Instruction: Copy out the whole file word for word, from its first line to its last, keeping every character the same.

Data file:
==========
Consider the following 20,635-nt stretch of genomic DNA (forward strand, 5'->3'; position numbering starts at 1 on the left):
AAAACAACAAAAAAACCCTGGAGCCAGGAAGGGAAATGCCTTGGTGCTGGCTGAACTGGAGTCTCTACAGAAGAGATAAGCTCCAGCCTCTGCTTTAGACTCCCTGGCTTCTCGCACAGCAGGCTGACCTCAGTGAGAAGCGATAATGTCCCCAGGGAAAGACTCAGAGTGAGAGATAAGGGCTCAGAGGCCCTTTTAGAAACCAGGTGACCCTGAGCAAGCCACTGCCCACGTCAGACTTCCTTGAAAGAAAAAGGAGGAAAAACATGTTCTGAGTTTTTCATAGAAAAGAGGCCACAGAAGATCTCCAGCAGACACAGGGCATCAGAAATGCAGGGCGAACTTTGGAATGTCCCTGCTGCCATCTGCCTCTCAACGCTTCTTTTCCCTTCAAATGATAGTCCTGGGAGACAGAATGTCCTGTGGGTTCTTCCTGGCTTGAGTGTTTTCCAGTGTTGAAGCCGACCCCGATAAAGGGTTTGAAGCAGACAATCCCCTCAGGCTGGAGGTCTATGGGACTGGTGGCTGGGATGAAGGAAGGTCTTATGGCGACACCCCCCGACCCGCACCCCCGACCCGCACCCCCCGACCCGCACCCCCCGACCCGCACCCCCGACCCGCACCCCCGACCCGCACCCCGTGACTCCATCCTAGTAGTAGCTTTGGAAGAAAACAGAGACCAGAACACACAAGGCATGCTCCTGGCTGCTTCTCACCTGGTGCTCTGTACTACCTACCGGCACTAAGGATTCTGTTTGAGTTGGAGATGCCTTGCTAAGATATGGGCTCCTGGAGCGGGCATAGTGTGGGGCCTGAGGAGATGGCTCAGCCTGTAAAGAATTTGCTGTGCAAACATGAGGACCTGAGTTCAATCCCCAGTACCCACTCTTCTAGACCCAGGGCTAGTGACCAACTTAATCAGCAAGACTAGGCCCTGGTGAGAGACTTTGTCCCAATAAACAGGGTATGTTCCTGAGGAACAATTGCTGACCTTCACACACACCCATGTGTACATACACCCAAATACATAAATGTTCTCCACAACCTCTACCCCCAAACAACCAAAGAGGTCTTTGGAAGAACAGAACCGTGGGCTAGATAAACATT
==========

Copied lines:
Consider the following 20,635-nt stretch of genomic DNA (forward strand, 5'->3'; position numbering starts at 1 on the left):
AAAACAACAAAAAAACCCTGGAGCCAGGAAGGGAAATGCCTTGGTGCTGGCTGAACTGGAGTCTCTACAGAAGAGATAAGCTCCAGCCTCTGCTTTAGACTCCCTGGCTTCTCGCACAGCAGGCTGACCTCAGTGAGAAGCGATAATGTCCCCAGGGAAAGACTCAGAGTGAGAGATAAGGGCTCAGAGGCCCTTTTAGAAACCAGGTGACCCTGAGCAAGCCACTGCCCACGTCAGACTTCCTTGAAAGAAAAAGGAGGAAAAACATGTTCTGAGTTTTTCATAGAAAAGAGGCCACAGAAGATCTCCAGCAGACACAGGGCATCAGAAATGCAGGGCGAACTTTGGAATGTCCCTGCTGCCATCTGCCTCTCAACGCTTCTTTTCCCTTCAAATGATAGTCCTGGGAGACAGAATGTCCTGTGGGTTCTTCCTGGCTTGAGTGTTTTCCAGTGTTGAAGCCGACCCCGATAAAGGGTTTGAAGCAGACAATCCCCTCAGGCTGGAGGTCTATGGGACTGGTGGCTGGGATGAAGGAAGGTCTTATGGCGACACCCCCCGACCCGCACCCCCGACCCGCACCCCCCGACCCGCACCCCCCGACCCGCACCCCCGACCCGCACCCCCGACCCGCACCCCGTGACTCCATCCTAGTAGTAGCTTTGGAAGAAAACAGAGACCAGAACACACAAGGCATGCTCCTGGCTGCTTCTCACCTGGTGCTCTGTACTACCTACCGGCACTAAGGATTCTGTTTGAGTTGGAGATGCCTTGCTAAGATATGGGCTCCTGGAGCGGGCATAGTGTGGGGCCTGAGGAGATGGCTCAGCCTGTAAAGAATTTGCTGTGCAAACATGAGGACCTGAGTTCAATCCCCAGTACCCACTCTTCTAGACCCAGGGCTAGTGACCAACTTAATCAGCAAGACTAGGCCCTGGTGAGAGACTTTGTCCCAATAAACAGGGTATGTTCCTGAGGAACAATTGCTGACCTTCACACACACCCATGTGTACATACACCCAAATACATAAATGTTCTCCACAACCTCTACCCCCAAACAACCAAAGAGGTCTTTGGAAGAACAGAACCGTGGGCTAGATAAACATT